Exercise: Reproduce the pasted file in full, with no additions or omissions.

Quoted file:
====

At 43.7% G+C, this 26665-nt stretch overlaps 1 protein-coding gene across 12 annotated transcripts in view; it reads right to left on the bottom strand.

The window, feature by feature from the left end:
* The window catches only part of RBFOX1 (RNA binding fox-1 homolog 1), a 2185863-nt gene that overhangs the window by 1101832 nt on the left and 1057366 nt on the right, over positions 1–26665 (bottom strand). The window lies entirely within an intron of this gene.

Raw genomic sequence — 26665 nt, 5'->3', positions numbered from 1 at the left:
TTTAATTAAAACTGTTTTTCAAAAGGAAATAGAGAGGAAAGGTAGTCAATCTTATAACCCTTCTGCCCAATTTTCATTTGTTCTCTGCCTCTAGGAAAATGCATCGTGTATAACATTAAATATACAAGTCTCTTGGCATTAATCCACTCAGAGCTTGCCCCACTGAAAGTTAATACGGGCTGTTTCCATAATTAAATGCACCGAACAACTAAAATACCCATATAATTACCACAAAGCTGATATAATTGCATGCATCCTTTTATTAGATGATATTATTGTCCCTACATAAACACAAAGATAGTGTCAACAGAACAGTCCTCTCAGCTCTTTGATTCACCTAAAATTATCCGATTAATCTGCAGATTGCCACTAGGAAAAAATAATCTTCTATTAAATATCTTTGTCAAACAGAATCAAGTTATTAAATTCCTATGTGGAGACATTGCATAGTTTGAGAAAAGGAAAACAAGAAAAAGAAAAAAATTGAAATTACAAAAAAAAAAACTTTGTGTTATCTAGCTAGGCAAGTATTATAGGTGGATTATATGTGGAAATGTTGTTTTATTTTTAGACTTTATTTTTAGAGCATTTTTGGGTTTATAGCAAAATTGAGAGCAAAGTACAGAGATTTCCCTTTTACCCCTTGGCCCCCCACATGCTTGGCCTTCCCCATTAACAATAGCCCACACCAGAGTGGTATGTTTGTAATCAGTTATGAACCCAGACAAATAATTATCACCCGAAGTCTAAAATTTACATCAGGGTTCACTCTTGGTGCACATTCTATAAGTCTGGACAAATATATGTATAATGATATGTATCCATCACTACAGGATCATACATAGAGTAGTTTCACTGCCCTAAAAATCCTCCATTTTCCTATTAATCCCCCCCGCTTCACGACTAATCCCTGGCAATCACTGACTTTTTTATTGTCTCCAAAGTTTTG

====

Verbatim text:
At 43.7% G+C, this 26665-nt stretch overlaps 1 protein-coding gene across 12 annotated transcripts in view; it reads right to left on the bottom strand.

The window, feature by feature from the left end:
* The window catches only part of RBFOX1 (RNA binding fox-1 homolog 1), a 2185863-nt gene that overhangs the window by 1101832 nt on the left and 1057366 nt on the right, over positions 1–26665 (bottom strand). The window lies entirely within an intron of this gene.

Raw genomic sequence — 26665 nt, 5'->3', positions numbered from 1 at the left:
TTTAATTAAAACTGTTTTTCAAAAGGAAATAGAGAGGAAAGGTAGTCAATCTTATAACCCTTCTGCCCAATTTTCATTTGTTCTCTGCCTCTAGGAAAATGCATCGTGTATAACATTAAATATACAAGTCTCTTGGCATTAATCCACTCAGAGCTTGCCCCACTGAAAGTTAATACGGGCTGTTTCCATAATTAAATGCACCGAACAACTAAAATACCCATATAATTACCACAAAGCTGATATAATTGCATGCATCCTTTTATTAGATGATATTATTGTCCCTACATAAACACAAAGATAGTGTCAACAGAACAGTCCTCTCAGCTCTTTGATTCACCTAAAATTATCCGATTAATCTGCAGATTGCCACTAGGAAAAAATAATCTTCTATTAAATATCTTTGTCAAACAGAATCAAGTTATTAAATTCCTATGTGGAGACATTGCATAGTTTGAGAAAAGGAAAACAAGAAAAAGAAAAAAATTGAAATTACAAAAAAAAAAACTTTGTGTTATCTAGCTAGGCAAGTATTATAGGTGGATTATATGTGGAAATGTTGTTTTATTTTTAGACTTTATTTTTAGAGCATTTTTGGGTTTATAGCAAAATTGAGAGCAAAGTACAGAGATTTCCCTTTTACCCCTTGGCCCCCCACATGCTTGGCCTTCCCCATTAACAATAGCCCACACCAGAGTGGTATGTTTGTAATCAGTTATGAACCCAGACAAATAATTATCACCCGAAGTCTAAAATTTACATCAGGGTTCACTCTTGGTGCACATTCTATAAGTCTGGACAAATATATGTATAATGATATGTATCCATCACTACAGGATCATACATAGAGTAGTTTCACTGCCCTAAAAATCCTCCATTTTCCTATTAATCCCCCCCGCTTCACGACTAATCCCTGGCAATCACTGACTTTTTTATTGTCTCCAAAGTTTTG